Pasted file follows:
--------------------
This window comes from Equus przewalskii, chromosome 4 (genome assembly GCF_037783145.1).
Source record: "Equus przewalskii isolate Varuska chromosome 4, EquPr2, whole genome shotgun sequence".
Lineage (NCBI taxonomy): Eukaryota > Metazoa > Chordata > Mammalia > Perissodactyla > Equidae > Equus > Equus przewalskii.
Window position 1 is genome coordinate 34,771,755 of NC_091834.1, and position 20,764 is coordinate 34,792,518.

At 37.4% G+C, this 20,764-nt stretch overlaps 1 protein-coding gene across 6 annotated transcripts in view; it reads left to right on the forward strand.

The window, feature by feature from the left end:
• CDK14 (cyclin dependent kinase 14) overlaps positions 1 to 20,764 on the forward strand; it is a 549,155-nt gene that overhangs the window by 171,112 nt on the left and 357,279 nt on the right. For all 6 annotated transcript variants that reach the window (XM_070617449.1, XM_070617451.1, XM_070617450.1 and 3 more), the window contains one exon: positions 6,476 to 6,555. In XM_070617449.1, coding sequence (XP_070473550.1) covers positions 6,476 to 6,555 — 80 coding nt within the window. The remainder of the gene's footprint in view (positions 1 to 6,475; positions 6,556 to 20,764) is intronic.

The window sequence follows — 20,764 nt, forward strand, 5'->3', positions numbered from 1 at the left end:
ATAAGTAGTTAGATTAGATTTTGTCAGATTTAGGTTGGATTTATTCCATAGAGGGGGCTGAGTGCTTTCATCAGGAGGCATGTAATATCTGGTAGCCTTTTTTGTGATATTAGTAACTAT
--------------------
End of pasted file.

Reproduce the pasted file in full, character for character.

This window comes from Equus przewalskii, chromosome 4 (genome assembly GCF_037783145.1).
Source record: "Equus przewalskii isolate Varuska chromosome 4, EquPr2, whole genome shotgun sequence".
Lineage (NCBI taxonomy): Eukaryota > Metazoa > Chordata > Mammalia > Perissodactyla > Equidae > Equus > Equus przewalskii.
Window position 1 is genome coordinate 34,771,755 of NC_091834.1, and position 20,764 is coordinate 34,792,518.

At 37.4% G+C, this 20,764-nt stretch overlaps 1 protein-coding gene across 6 annotated transcripts in view; it reads left to right on the forward strand.

The window, feature by feature from the left end:
• CDK14 (cyclin dependent kinase 14) overlaps positions 1 to 20,764 on the forward strand; it is a 549,155-nt gene that overhangs the window by 171,112 nt on the left and 357,279 nt on the right. For all 6 annotated transcript variants that reach the window (XM_070617449.1, XM_070617451.1, XM_070617450.1 and 3 more), the window contains one exon: positions 6,476 to 6,555. In XM_070617449.1, coding sequence (XP_070473550.1) covers positions 6,476 to 6,555 — 80 coding nt within the window. The remainder of the gene's footprint in view (positions 1 to 6,475; positions 6,556 to 20,764) is intronic.

The window sequence follows — 20,764 nt, forward strand, 5'->3', positions numbered from 1 at the left end:
ATAAGTAGTTAGATTAGATTTTGTCAGATTTAGGTTGGATTTATTCCATAGAGGGGGCTGAGTGCTTTCATCAGGAGGCATGTAATATCTGGTAGCCTTTTTTGTGATATTAGTAACTAT